Background: Dyspnea is among the most common reasons for emergency department (ED) visits by patients with cardiopulmonary disease who are commonly asked to recall the symptoms that prompted them to come to the ED. The reliability of recalled dyspnea has not been systematically investigated in ED patients.
Methods: Patients with chronic or acute cardiopulmonary conditions who came to the ED with dyspnea (N = 154) completed the Multidimensional Dyspnea Profile (MDP) several times during the visit and in a follow-up visit 4 to 6 weeks later (n = 68). The MDP has 12 items with numerical ratings of intensity, unpleasantness, sensory qualities, and emotions associated with how breathing felt when participants decided to come to the ED (recall MDP) or at the time of administration ("now" MDP). The recall MDP was administered twice in the ED and once during the follow-up visit. Principal components analysis (PCA) with varimax rotation was used to assess domain structure of the recall MDP. Internal consistency reliability was assessed with Cronbach's alpha. Test-retest reliability was assessed with intraclass correlation coefficients (ICCs) for absolute agreement for individual items and domains.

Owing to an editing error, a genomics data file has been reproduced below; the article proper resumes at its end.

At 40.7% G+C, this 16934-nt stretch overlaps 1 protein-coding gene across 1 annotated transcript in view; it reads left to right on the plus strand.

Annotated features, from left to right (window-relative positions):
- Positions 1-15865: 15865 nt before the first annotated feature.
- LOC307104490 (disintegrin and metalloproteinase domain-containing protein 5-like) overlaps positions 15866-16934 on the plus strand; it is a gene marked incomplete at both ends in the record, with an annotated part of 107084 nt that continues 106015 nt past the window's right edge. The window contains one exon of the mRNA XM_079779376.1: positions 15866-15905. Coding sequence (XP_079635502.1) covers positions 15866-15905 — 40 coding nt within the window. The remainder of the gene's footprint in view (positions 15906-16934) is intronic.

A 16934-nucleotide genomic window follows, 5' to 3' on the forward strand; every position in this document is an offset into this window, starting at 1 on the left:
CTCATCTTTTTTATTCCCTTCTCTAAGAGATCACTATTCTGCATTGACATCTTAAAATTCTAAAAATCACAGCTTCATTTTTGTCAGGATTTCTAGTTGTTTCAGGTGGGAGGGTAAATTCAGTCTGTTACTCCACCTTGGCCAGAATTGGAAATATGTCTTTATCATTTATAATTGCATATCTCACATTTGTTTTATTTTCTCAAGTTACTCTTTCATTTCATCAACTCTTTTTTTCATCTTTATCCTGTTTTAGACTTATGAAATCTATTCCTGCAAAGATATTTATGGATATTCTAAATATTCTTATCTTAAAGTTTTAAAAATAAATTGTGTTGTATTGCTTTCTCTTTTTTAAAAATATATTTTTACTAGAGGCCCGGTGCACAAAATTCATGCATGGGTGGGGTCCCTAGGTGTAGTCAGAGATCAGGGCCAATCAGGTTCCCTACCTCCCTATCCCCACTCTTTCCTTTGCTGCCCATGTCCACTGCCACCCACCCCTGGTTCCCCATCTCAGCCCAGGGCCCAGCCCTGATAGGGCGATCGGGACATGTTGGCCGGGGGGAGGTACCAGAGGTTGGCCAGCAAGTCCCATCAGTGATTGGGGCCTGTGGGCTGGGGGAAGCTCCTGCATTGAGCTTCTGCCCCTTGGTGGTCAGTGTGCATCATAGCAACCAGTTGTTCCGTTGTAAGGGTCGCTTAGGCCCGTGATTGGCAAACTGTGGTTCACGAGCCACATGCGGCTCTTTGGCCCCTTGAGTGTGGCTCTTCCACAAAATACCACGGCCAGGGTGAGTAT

Results: PCA of the recall MDP was consistent with two domains (Immediate Perception, 7 items, Cronbach's alpha = .89 to .94; Emotional Response, 5 items; Cronbach's alpha = .81 to .85). Test-retest ICCs for the recall MDP during the ED visit ranged from .70 to .87 for individual items and were .93 and .94 for the Immediate Perception and Emotional Response domains. ICCs were much lower for the interval between the ED visit and follow-up, both for individual items (.28 to .66) and for the Immediate Perception and Emotional Response domains (.72 and .78, respectively).
Conclusions: During an ED visit, recall MDP ratings of dyspnea at the time participants decided to seek care in the ED are reliable and sufficiently stable, both for individual items and the two domains, that a time lag between arrival and questionnaire administration does not critically affect recall of perceptual and emotional characteristics immediately prior to the visit. However, test-retest reliability of recall over a 4- to 6-week interval is poor for individual items and significantly attenuated for the two domains.